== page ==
In the early days of my being a Catholic priest, a lot of people who were non-Catholic came to me to go to confession. They already knew that I would give them communion, and they were intrigued by the idea of actually going to confession and learning what it was all about firsthand. Now, understand something here: the things told a priest in confession are held in the strictest confidence and in fact, priests have over the centuries gone to their deaths rather than reveal what someone else confessed. Kings have demanded to know if their wives had committed adultery. Political rulers have demanded to know if someone was guilty of murder or sedition. We priests understand going into this vocation that hearing confessions is a very serious matter indeed. If asked, we can neither confirm nor deny that any specific person came to us for confession—that’s how serious the sacramental seal is.
So having affirmed that, let me give you the heads up on something I learned while hearing confessions. Abortion is an issue that the larger church has always condemned and there are still people today who want to make it illegal, like it was “in the good old days.” Speaking personally, I am not a proponent of abortion, although I do not support efforts to make it illegal. And here’s why:
Over the years, I’ve heard the confessions of several women, young and old, who have had abortions. None of them did it casually or because it was an easy choice. Some of them were impregnated by their fathers or other family members. One was raped in her own home. Some were still in high school and in a panic, knowing that society and, more importantly, their church would condemn them. So they made the only choice they felt was reasonable. But here’s the thing. Not one of them that I’ve met and talked to has been able to forgive herself. Not even after being molested and raped as young girls. This was and is heartbreaking for me, and I can hear very clearly the voice of Jesus calling out to these heartsick women, “Talitha cum!”
Today’s Gospel reading gives us two stories of two women, the one contained within the other. Both women are “dead” and they represent two different age groups. The younger one has died before time, at the onset of adolescence, and the cause of her death is unknown; the older woman is socially dead. Jesus raises both to new life.
Let’s begin with the older woman, where Mark adds a detail that Matthew and Luke omit, namely, that she had suffered from a hemorrhage for 12 years, having spent all her money on treatments. There are many implications here that derive from the Book of Leviticus chapter 15:19-33. Given her condition for 12 years, she would have been physically weak. She was religiously ostracized since she could not have participated in worship – she could not enter the synagogue or the temple. She was socially isolated because she could not participate in any of her family’s social events. Her husband, if she had one, would not have been able to sleep with her or even come into physical contact with her. And she was broke besides. Dead, because everything that makes her human has been taken from her. Like the younger woman, life is over.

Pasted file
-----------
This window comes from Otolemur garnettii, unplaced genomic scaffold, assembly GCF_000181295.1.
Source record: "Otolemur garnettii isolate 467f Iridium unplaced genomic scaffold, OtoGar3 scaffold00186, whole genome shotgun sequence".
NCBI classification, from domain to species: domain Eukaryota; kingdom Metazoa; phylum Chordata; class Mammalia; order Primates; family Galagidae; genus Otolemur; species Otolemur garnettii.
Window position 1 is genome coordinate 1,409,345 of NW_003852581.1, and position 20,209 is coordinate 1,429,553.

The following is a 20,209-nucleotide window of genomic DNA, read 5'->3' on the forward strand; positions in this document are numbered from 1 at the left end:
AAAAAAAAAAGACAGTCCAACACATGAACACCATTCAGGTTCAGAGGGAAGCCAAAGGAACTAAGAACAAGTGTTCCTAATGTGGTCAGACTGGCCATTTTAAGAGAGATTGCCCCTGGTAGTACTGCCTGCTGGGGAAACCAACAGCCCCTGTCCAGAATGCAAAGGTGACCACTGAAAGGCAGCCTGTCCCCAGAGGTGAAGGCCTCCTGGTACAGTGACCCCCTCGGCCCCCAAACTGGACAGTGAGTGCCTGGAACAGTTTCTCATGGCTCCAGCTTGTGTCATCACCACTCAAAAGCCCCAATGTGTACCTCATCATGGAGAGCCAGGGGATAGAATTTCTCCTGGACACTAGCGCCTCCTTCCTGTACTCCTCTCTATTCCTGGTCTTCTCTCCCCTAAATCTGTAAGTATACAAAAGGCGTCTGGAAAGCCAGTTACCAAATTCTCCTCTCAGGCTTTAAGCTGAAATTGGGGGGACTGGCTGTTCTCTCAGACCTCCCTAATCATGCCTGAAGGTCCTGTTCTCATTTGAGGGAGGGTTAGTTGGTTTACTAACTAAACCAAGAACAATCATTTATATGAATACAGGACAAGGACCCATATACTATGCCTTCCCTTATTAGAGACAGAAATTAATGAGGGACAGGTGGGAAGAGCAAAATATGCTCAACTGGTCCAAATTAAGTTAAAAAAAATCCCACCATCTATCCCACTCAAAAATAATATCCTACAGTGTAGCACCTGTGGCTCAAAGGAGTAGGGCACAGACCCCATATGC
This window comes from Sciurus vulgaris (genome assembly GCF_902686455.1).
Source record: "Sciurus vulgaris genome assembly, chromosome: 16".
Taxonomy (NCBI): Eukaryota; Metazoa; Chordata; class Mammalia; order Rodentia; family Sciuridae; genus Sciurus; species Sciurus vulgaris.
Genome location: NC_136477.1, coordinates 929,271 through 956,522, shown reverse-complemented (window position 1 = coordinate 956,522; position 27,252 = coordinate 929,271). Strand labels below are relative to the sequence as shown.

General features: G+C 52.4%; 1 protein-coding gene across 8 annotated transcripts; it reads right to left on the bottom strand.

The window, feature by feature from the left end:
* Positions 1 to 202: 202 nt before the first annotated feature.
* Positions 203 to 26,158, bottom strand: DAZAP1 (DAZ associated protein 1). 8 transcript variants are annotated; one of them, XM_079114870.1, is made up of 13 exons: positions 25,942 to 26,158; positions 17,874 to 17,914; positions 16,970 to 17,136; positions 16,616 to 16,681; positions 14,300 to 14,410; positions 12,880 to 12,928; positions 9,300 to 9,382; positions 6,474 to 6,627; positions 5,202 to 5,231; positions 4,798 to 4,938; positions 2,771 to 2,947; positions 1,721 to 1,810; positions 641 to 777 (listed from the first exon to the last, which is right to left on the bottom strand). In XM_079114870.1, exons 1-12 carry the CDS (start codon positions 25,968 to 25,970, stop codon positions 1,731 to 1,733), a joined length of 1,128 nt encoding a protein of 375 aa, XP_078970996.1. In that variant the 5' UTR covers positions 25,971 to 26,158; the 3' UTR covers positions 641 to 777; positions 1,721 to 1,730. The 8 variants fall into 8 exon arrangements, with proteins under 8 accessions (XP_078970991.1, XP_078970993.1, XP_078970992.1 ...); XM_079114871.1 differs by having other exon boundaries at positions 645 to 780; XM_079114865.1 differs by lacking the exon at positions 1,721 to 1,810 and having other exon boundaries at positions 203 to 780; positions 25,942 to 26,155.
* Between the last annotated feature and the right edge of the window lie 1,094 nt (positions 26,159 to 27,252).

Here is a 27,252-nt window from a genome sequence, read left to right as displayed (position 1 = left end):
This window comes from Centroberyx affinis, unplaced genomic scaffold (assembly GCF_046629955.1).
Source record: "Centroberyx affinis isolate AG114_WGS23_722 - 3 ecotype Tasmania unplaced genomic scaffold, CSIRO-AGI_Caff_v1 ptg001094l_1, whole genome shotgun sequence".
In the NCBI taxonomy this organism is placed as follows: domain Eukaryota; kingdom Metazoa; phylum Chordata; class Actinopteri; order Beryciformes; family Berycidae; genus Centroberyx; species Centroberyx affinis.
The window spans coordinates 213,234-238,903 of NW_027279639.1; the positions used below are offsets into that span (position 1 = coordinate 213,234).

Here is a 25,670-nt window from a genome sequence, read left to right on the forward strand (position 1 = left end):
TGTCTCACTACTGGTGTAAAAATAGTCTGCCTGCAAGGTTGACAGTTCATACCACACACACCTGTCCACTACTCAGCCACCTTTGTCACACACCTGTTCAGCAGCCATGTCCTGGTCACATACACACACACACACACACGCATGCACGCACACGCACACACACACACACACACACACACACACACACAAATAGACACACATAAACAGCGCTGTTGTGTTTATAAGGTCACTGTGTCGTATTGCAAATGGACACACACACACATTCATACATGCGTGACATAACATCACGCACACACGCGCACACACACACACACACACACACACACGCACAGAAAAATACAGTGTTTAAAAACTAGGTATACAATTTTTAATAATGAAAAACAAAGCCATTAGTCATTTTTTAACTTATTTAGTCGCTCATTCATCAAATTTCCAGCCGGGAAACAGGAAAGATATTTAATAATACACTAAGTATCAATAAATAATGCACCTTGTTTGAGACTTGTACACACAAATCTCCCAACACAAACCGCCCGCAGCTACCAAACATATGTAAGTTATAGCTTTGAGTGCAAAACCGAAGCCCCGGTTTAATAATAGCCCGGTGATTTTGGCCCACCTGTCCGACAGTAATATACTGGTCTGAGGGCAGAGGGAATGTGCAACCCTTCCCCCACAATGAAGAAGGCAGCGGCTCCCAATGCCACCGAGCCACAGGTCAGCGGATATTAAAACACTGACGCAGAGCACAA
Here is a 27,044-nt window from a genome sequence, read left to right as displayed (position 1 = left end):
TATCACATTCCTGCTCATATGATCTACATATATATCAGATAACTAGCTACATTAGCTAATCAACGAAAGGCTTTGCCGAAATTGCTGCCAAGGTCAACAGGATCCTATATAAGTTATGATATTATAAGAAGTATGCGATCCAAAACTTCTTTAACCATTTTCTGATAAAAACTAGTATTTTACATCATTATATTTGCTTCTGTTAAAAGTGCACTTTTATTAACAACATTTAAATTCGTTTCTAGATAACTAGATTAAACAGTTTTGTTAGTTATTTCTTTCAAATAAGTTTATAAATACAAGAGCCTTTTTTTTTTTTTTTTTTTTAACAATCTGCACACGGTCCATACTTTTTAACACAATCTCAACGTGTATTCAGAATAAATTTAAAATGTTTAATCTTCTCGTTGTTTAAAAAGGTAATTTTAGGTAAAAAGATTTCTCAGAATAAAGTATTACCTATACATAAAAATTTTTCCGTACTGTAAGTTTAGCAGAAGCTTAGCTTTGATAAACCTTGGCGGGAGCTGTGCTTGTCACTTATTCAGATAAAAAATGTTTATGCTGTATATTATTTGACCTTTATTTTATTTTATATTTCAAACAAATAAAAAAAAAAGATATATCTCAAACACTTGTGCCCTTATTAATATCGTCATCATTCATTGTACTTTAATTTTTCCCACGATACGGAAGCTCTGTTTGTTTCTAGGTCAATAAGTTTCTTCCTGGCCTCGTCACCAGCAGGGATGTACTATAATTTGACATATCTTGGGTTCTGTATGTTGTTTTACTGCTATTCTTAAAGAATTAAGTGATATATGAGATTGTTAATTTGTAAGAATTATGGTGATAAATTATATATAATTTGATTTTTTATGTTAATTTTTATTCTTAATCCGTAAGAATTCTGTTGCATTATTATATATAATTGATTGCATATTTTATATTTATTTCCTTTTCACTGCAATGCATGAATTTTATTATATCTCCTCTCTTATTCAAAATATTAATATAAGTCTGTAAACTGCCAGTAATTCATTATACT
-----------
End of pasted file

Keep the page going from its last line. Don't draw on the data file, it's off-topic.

At the heart of raising these women to life and restoring their humanity is the humane compassion of Jesus. In both cases, there is touching involved—which means Jesus had to knowingly break the taboos written in the Law. But in that touch, Jesus reveals his faith in the woman as much as the woman has faith in his ability to heal: “Daughter, your faith has restored you to health; go in peace and be free…” (Mk 5:34).
In the second case, Jesus breaks the taboo by touching a dead child. Touching the dead body would have rendered him unclean. He could not have participated in social interaction without having a bath following such a contact with the dead body. He might have worked the miracle by simply uttering a word, but he touches her to teach us how we, too, can restore humanity to those who have lost it.
Today, we, the believing community of Jesus, have the responsibility to be channels of that same compassion of Jesus, especially to women. How can the Church accompany young people who are afraid of our judgment? How can we ensure that no victim of rape of sexual abuse feels rejected? It’s not enough to accept the status quo in our society and blame the woman for getting pregnant, or condemn her for getting an abortion when none of us knows her situation and how she has come to that decision. Maybe we need to man up and break a few taboos, just to get things going.
To be sure, we are living the best of times and we are living in the worst of times. Some of our political leaders are showing their complete disdain for women in the way they refer to them, in the ways in which they use them for their own selfish pleasure and in the way they treat them. On the other hand, there are voices of courage as well. Pope Francis, for example, has consistently called for the whole Church to do some soul-searching. And just this past week, the whole Catholic hierarchy, including the Pope, have condemned the separation of children from their mothers at the border.
Each of us is called to bring Christ to birth in our world. Each of us is called to become the “mother of God” in our world through allowing our faith to gestate within our hearts, resulting in lives lived in worthy service of Our God. To do that, we have to come to a profound change of heart and mind when it comes to the ways we treat women.